Finland is expected to signal on Thursday it is ready to apply for membership of Nato, a day after it and Sweden signed mutual security pacts with the UK.
On Friday, Sweden's ruling Social Democrats are expected to echo that support for alliance membership, 11 weeks after Russia invaded Ukraine.
Wednesday’s new security agreements with the UK – after similar deals signed with the US – are an attempt to address concerns about the so-called “grey zone” both countries will enter after their Nato applications but before accession.
Stockholm and Finland fear their accession – requiring agreement of all 30 existing alliance members – could fall victim to domestic political squabbles, leaving them exposed for an extended period to Russian attacks without full Nato protection.
During a press conference in Helsinki alongside Finnish president Sauli Niinisto, British prime minister Boris Johnson said the UK would come to Finland's assistance, including with military support, in the event of an attack on the country.
Asked if Finland would be provoking Russia by joining Nato, Mr Niinisto said Russian president Vladimir Putin would be to blame for any decision to join the military alliance. "My response would be that you caused this. Look at the mirror," Mr Niinisto said. Speaking after signing the pact, Mr Niinisto said he did not view joining the military alliance as a "zero sum game". "Joining Nato would not be against anybody," he said.
Earlier, Swedish prime minister Magdalena Andersson said: "The prime minister [Boris Johnson] and I have agreed . . . if either country should suffer a disaster or an attack, the United Kingdom and Sweden will assist each other in a variety of ways. The support will be given on request from the affected country, and may include military resources."
She added that the deal would see the UK provide “military resources” if Sweden were attacked, even if Sweden decided not to apply for Nato membership.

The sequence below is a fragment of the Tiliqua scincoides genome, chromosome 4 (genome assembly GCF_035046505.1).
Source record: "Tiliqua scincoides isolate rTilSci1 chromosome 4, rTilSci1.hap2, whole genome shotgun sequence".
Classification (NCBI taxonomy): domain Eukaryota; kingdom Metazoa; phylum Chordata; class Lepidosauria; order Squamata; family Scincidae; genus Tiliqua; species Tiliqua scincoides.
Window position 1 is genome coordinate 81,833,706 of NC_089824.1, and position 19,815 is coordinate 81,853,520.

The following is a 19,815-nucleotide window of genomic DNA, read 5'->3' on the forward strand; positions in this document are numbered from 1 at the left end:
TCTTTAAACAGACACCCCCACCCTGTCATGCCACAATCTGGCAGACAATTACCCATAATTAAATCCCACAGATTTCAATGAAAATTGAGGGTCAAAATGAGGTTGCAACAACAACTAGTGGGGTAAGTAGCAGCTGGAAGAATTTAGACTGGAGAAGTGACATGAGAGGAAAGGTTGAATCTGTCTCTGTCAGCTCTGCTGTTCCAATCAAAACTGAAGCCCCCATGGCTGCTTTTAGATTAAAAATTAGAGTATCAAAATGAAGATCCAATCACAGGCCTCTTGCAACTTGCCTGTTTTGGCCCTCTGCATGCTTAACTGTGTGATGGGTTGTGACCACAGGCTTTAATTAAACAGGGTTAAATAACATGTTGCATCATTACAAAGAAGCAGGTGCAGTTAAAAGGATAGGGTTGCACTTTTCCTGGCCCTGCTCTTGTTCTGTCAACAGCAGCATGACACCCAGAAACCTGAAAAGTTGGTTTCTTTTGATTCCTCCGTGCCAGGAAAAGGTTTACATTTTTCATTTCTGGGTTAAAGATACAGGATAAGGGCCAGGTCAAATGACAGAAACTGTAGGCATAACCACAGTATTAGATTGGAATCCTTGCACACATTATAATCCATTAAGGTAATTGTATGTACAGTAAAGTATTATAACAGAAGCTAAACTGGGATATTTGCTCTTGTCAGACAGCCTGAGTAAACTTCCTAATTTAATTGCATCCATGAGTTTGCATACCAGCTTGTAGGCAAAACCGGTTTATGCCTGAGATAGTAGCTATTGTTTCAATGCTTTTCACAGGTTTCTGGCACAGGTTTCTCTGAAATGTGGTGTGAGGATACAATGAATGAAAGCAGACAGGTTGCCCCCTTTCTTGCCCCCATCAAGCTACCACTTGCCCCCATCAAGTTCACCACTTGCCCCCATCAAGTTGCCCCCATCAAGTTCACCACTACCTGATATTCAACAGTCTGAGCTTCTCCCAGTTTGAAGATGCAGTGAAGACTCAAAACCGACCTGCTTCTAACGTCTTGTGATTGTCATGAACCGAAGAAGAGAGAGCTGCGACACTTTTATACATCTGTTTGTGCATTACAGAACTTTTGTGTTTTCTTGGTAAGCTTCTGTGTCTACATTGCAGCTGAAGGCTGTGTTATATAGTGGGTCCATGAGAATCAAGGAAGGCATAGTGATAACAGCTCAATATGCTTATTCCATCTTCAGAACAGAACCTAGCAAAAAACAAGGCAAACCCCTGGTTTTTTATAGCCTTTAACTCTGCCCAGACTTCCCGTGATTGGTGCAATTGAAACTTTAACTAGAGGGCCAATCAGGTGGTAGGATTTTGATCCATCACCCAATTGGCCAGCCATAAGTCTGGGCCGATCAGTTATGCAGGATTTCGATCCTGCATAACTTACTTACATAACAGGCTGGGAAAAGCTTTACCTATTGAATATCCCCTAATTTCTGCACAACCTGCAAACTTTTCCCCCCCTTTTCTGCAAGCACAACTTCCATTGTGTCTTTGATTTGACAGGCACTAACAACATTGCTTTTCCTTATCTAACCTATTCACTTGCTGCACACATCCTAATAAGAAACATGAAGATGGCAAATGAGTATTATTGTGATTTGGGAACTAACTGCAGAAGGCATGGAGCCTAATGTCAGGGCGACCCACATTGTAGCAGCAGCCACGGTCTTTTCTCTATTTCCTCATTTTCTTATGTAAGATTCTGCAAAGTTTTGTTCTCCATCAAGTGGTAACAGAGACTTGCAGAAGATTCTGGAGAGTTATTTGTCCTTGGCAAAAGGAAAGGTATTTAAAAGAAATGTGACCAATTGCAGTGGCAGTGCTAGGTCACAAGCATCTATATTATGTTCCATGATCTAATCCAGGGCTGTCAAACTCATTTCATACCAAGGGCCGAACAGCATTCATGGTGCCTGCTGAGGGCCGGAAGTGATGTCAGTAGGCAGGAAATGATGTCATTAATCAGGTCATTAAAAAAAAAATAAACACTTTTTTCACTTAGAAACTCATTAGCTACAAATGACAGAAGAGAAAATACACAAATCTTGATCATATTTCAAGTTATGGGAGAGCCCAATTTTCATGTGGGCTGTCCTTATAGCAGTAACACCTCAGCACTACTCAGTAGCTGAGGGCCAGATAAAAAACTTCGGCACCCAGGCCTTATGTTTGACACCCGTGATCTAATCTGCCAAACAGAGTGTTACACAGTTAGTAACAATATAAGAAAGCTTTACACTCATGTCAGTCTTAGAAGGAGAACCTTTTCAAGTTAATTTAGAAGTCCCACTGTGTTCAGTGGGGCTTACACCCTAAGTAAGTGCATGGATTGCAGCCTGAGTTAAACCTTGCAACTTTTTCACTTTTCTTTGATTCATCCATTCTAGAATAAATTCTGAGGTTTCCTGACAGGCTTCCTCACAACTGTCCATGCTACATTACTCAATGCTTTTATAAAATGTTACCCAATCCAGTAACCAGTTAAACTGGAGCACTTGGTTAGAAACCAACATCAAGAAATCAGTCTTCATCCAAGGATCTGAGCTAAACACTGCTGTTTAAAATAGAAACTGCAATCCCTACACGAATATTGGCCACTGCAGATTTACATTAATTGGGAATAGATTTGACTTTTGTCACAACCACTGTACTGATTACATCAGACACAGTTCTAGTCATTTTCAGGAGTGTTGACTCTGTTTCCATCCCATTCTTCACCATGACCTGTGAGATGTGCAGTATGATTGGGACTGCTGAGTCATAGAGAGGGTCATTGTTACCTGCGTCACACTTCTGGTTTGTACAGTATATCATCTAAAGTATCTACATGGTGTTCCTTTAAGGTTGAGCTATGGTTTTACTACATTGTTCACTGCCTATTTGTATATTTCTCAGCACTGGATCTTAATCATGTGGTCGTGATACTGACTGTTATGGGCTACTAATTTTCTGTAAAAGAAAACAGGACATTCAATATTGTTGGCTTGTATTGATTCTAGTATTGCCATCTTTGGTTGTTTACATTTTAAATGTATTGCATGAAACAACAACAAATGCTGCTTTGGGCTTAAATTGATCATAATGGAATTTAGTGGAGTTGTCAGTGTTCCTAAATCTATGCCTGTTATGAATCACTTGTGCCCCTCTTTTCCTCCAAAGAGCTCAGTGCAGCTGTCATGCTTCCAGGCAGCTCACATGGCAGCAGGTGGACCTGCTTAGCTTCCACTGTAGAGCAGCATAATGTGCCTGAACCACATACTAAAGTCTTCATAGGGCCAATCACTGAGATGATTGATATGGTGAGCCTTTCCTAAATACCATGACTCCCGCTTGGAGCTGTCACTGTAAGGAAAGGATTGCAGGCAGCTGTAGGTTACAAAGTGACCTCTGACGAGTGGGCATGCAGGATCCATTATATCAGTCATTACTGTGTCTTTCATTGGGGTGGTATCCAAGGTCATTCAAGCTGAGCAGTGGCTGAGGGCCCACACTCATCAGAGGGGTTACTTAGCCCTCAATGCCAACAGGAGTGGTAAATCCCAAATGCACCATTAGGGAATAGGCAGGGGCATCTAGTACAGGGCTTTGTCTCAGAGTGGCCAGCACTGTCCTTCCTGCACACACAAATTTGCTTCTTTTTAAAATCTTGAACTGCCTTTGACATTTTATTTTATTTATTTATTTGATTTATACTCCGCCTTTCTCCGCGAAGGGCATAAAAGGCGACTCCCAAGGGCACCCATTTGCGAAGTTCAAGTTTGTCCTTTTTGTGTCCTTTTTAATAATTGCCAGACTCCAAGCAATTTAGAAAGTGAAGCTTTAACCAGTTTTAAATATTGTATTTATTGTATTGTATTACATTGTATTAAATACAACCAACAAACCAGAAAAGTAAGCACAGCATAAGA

After a meeting in Harpsund, the country retreat of Swedish prime ministers, Mr Johnson said the agreements would allow the UK and Sweden “share more intelligence, bolster our military exercises and further our joint development of technology”.
The text of the so-called “Political Declaration of Solidarity” adds that this “intensified co-operation” will remain in line with each country’s existing security and defence policies and will “complement not replace existing European and Euro-Atlantic co-operation”.
A spokesman for Mr Johnson said the UK was ready to increase deployments to the region, "including from the Royal Air Force, British Army and Royal Navy assets and personnel".
Swedish security analyst Malena Britz suggested the Swedish-UK deal goes some way to restoring elements of the EU security and mutual assistance clause in article 42.7 of the Lisbon treaty.
“You could say that we are regaining the support we had from the Brits before they left the EU,” said Ms Britz to Sweden’s TT news wire.
“They discussed supporting with all possible resources, including militarily, and that’s pretty much exactly what is covered in current EU legislation.”
Mr Niinisto is expected to announce on Thursday his stance on joining Nato, two days after parliament’s defence committee called alliance membership “the best solution for Finland’s security”.
“It strengthens Finland’s national defence capability with the support of the union’s significant military resources,” said the committee in a White Paper.
Finland shares a 1,300km border with Russia and its accession to Nato, seen as highly likely, would mark a historic shift in its security policy towards its neighbour. – Additional reporting: Agencies